6) The food diary is for you and you alone. If people try to step in and regulate your diary tell them to fuck off. Your body, your decisions, your diet.

In Summery


These women would be considered too porky for a lead TV role!
1. Do not measure yourself by the people you see on the TV, they are professionals who are paid to sustain an arduous and ultimately unhealthy lifestyle in order to create the illusion that the normal state for a human being is just this side of famished. Think of it as stunt work, it looks impressive but you wouldn't want to try it at home.

2. There are health problems associated with being fat, Type 2 diabetes, an increased risk of this that and the other and you become more attractive to members of the big cat family(2). If you are fat than you will probably face some of these problems and you need to factor that into your decision. However nobody I know has ever scared themselves thin.

3. It's unfair but the food industry is working really hard to make you as fat as possible. Most of easily available tasty stuff is hideously fatty, sugary and god-knows-what-elsey. I hope this will change one day but until it does you should behave as if the food industry has embarked on a conspiracy to make you morbidly obese. They haven't of course, you're far to insignificant for that, but the behavioural outcome is the same.

4. Eat less overall. Eat fruit and vegetables. Avoid chocolate and sweets.

5. Do some exercise - even if it's just half an hour's walk each day.

6. Did I mention that you need to eat less food? Right - moving on.

7. Find what works for you - stick to it.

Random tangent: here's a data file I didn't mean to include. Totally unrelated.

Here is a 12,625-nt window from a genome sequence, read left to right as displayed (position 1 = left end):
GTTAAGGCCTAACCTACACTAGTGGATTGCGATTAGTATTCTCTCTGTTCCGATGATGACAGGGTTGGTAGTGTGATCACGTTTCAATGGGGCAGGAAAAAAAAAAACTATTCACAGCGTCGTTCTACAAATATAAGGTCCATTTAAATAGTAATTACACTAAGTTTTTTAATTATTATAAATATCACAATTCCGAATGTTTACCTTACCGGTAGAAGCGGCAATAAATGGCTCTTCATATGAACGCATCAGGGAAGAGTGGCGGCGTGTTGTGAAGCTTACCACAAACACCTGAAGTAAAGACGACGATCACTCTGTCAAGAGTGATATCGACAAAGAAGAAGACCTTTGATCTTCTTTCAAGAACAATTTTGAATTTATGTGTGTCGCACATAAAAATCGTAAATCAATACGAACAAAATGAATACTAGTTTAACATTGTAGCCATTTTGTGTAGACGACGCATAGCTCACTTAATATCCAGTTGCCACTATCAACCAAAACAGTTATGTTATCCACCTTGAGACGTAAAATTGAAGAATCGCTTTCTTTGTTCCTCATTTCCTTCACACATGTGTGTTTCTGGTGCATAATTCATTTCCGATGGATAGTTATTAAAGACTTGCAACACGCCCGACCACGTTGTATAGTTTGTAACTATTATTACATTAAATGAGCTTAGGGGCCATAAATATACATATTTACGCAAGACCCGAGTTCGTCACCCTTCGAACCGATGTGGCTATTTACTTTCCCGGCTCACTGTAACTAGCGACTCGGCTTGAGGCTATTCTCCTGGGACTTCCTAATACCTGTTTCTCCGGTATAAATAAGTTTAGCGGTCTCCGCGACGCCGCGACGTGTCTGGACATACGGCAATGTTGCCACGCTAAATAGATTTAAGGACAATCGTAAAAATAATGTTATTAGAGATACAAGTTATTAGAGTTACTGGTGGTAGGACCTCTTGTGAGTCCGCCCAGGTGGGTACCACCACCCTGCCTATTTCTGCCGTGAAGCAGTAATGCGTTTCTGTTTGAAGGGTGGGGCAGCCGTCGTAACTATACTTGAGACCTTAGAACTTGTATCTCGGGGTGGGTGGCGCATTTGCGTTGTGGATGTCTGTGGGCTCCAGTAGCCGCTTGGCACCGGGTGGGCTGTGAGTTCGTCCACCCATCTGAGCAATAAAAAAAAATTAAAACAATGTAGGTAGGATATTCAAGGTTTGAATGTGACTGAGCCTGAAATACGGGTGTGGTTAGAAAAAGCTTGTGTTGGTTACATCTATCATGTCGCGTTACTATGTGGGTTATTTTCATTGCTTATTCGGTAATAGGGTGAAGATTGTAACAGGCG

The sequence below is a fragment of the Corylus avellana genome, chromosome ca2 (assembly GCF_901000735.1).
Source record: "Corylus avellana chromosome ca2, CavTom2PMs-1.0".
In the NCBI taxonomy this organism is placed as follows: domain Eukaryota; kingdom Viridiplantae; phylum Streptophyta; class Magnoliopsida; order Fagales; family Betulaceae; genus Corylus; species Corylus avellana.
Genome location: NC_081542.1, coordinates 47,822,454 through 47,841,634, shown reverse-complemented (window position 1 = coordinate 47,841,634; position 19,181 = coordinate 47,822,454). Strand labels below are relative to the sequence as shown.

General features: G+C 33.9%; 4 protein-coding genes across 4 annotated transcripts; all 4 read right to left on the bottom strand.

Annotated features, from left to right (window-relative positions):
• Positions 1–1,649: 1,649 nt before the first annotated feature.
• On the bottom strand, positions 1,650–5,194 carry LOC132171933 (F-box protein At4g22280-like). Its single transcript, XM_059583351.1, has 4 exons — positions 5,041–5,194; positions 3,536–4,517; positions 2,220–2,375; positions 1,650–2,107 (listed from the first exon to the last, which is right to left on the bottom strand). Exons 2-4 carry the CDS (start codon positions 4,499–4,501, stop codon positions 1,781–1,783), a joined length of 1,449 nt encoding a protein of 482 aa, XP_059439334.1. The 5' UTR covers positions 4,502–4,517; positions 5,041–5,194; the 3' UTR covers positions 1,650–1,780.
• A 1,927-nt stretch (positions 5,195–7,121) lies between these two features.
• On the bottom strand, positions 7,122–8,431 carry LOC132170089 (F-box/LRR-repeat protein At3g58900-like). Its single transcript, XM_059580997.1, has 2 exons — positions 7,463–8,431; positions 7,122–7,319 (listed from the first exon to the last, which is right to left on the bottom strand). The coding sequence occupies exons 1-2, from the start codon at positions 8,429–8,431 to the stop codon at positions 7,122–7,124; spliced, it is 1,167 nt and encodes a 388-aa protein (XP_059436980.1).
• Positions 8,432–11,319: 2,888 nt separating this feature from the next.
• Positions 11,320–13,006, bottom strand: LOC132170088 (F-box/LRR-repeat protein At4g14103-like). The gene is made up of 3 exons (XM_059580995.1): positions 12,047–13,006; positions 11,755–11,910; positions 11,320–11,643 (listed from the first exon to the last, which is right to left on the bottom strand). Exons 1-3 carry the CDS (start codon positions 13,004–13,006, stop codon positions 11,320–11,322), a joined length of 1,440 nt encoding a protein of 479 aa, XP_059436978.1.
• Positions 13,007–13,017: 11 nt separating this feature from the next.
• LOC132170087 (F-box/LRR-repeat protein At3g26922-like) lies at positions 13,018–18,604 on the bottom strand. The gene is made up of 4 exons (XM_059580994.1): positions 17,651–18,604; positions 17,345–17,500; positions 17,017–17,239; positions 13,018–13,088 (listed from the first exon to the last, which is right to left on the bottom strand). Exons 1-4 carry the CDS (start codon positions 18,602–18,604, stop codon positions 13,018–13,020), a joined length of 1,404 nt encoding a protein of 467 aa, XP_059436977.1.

8. Do not try to hive off responsibility for monitoring your food or weight to other people. You're going to have to be doing this for the rest of your life so you have to take responsibility for it yourself. Besides are you a grown up or not?

9. Human beings live complicated interconnected lives and we cannot control a great deal of what happens to us but sure as fuck most of us can control what gets put in our mouth. Take control of your life, if you want to be fatter eat more, if you want to be less fat then eat less.

10. Everybody knows all this really - it's just a bugger to put into practise.

---------
(1) By the way if none of this applies to you - you're either not fat or are living in such an enviable state of cosmic bliss that I wouldn't want you to change on my behalf.
(2) As food dummy.

Wednesday, 4 January 2012

Current Reading: The Face

I took advantage of the SF Gateway special offer over the Christmas period to stock up on some old favourites on my kindle. Amongst them were the last two of the Demon Princes novels by Jack Vance; The Face and The Book of Dreams.

The beauty of Jack Vance's prose is in its wit and its understated elegance. Consciously anachronistic even when it was written in 1979 it exhibits a timeless appeal in much the same way that Bradbury does.